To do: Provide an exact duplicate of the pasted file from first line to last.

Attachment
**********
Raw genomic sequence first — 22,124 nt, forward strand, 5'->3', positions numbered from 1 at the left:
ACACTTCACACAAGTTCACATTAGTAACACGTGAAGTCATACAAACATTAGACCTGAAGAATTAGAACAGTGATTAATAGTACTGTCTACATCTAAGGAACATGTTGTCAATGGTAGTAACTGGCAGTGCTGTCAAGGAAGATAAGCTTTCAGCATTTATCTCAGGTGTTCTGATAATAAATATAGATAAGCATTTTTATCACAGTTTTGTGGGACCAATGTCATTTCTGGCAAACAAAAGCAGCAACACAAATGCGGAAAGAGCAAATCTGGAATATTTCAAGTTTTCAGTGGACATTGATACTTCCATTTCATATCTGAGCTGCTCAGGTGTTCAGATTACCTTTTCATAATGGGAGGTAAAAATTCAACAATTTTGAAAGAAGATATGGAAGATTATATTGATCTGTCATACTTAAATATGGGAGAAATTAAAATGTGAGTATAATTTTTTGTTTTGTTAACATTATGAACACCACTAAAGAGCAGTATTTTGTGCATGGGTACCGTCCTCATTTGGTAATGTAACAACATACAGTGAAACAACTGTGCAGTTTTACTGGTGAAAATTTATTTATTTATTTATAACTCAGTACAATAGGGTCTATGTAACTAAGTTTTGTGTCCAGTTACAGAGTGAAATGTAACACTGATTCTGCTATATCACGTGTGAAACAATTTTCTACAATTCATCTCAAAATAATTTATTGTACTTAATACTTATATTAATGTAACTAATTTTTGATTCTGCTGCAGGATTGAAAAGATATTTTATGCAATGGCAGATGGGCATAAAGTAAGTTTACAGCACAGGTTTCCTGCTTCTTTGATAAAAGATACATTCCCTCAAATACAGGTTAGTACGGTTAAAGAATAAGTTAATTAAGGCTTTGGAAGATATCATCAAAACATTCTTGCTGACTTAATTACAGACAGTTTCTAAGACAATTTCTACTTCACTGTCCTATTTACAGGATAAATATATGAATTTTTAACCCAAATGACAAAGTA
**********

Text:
Raw genomic sequence first — 22,124 nt, forward strand, 5'->3', positions numbered from 1 at the left:
ACACTTCACACAAGTTCACATTAGTAACACGTGAAGTCATACAAACATTAGACCTGAAGAATTAGAACAGTGATTAATAGTACTGTCTACATCTAAGGAACATGTTGTCAATGGTAGTAACTGGCAGTGCTGTCAAGGAAGATAAGCTTTCAGCATTTATCTCAGGTGTTCTGATAATAAATATAGATAAGCATTTTTATCACAGTTTTGTGGGACCAATGTCATTTCTGGCAAACAAAAGCAGCAACACAAATGCGGAAAGAGCAAATCTGGAATATTTCAAGTTTTCAGTGGACATTGATACTTCCATTTCATATCTGAGCTGCTCAGGTGTTCAGATTACCTTTTCATAATGGGAGGTAAAAATTCAACAATTTTGAAAGAAGATATGGAAGATTATATTGATCTGTCATACTTAAATATGGGAGAAATTAAAATGTGAGTATAATTTTTTGTTTTGTTAACATTATGAACACCACTAAAGAGCAGTATTTTGTGCATGGGTACCGTCCTCATTTGGTAATGTAACAACATACAGTGAAACAACTGTGCAGTTTTACTGGTGAAAATTTATTTATTTATTTATAACTCAGTACAATAGGGTCTATGTAACTAAGTTTTGTGTCCAGTTACAGAGTGAAATGTAACACTGATTCTGCTATATCACGTGTGAAACAATTTTCTACAATTCATCTCAAAATAATTTATTGTACTTAATACTTATATTAATGTAACTAATTTTTGATTCTGCTGCAGGATTGAAAAGATATTTTATGCAATGGCAGATGGGCATAAAGTAAGTTTACAGCACAGGTTTCCTGCTTCTTTGATAAAAGATACATTCCCTCAAATACAGGTTAGTACGGTTAAAGAATAAGTTAATTAAGGCTTTGGAAGATATCATCAAAACATTCTTGCTGACTTAATTACAGACAGTTTCTAAGACAATTTCTACTTCACTGTCCTATTTACAGGATAAATATATGAATTTTTAACCCAAATGACAAAGTA